The U.S. Court of Appeals for the Third Circuit has ruled in Vallies v. Sky Bank that a plaintiff must prove detrimental reliance to recover actual damages for a Truth in Lending disclosure violation. Ballard Spahr partner Martin C. Bryce, Jr., successfully argued the case on behalf of Sky Bank. The decision represents a significant victory for the consumer credit industry because it will now be virtually impossible for a class to be certified where a plaintiff seeks actual damages for such a TILA violation.

Due to the case's legal significance, amicus briefs were filed by many of the nation’s leading consumer organizations and industry trade groups, including the Center for Responsible Lending, National Consumer Law Center, American Bankers Association, American Financial Services Association, Consumer Bankers Association, and Financial Services Roundtable. In adopting a detrimental reliance requirement in its decision, issued December 31, 2009, the Third Circuit followed the First, Fifth, Sixth, Ninth, and Eleventh Circuits, as well as numerous district courts.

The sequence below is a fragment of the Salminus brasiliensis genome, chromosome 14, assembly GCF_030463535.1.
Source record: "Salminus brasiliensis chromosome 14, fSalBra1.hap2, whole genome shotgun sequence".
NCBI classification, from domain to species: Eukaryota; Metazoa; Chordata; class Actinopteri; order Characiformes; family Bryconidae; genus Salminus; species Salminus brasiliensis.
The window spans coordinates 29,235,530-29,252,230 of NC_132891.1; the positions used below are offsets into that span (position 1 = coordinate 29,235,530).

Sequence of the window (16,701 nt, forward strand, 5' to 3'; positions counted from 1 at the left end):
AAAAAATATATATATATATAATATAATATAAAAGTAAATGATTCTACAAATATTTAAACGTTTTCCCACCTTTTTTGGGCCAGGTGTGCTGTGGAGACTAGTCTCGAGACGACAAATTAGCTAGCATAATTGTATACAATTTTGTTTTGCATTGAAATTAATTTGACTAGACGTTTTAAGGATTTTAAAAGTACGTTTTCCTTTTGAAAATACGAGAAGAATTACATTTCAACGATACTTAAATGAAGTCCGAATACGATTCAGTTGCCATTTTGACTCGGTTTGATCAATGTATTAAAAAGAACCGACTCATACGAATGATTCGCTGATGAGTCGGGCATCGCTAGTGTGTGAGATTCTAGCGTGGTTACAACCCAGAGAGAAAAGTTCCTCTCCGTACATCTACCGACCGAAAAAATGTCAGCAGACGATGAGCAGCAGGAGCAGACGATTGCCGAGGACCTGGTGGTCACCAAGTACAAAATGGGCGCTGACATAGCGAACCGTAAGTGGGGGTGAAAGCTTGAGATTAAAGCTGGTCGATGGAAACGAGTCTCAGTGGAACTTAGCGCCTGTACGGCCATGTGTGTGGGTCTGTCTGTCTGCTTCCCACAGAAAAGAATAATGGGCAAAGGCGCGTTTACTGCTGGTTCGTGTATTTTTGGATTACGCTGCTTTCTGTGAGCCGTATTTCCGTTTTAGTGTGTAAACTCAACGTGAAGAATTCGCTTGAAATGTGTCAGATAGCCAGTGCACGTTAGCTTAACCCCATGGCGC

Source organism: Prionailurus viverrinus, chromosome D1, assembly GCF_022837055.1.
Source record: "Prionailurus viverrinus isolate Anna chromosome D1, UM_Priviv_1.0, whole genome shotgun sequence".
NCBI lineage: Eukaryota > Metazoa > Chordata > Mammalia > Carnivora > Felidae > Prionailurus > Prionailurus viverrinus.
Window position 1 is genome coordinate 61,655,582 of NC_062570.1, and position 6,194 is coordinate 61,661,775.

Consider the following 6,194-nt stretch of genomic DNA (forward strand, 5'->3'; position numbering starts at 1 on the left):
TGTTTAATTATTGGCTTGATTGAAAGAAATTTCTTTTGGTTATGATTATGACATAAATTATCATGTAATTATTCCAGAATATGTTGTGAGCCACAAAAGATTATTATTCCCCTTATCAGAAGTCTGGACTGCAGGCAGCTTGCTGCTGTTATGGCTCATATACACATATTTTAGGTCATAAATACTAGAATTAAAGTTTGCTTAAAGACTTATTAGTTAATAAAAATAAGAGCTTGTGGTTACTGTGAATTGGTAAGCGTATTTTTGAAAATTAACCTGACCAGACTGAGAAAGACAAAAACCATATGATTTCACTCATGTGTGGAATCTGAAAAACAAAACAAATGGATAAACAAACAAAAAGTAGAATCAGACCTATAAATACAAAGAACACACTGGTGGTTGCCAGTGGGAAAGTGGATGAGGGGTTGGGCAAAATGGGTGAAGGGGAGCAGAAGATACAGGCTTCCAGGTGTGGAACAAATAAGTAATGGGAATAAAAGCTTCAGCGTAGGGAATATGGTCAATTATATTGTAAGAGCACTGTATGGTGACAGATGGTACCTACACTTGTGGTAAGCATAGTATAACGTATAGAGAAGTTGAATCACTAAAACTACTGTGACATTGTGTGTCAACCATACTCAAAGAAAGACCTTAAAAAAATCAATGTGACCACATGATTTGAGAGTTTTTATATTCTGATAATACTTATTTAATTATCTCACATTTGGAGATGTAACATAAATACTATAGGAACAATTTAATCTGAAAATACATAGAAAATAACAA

The plaintiff's class action complaint sought statutory and actual damages under TILA for the bank's disclosure of a finance charge that did not include the premium for guaranteed auto protection (GAP). Although he had received from the car dealer the disclosures required by TILA to exclude the GAP premium from the finance charge, the plaintiff argued that the bank had to provide such disclosures for the premium to be properly excluded. After the plaintiff's state court claims were dismissed and his statutory damages claim was resolved through a class action settlement, the bank moved for summary judgment on the plaintiff's remaining claim for actual damages under TILA.

In affirming the district court's grant of summary judgment to the bank, the Third Circuit found that detrimental reliance on faulty disclosures to recover actual damages was required by the plain meaning of TILA's civil liability provision. While observing that this unambiguous statutory language made consideration of TILA's legislative history unnecessary, the court nevertheless noted that such history provided support for a detrimental reliance requirement.

The Third Circuit rejected the plaintiff's attempts to show that such a requirement was inconsistent with other language in TILA, as well as with civil liability provisions in other consumer protection statutes. Also roundly rejected was the plaintiff's argument that "material" or "substantial" violations of TILA should be treated differently from "technical" violations for purposes of allowing actual damages to be recovered without proof of detrimental reliance.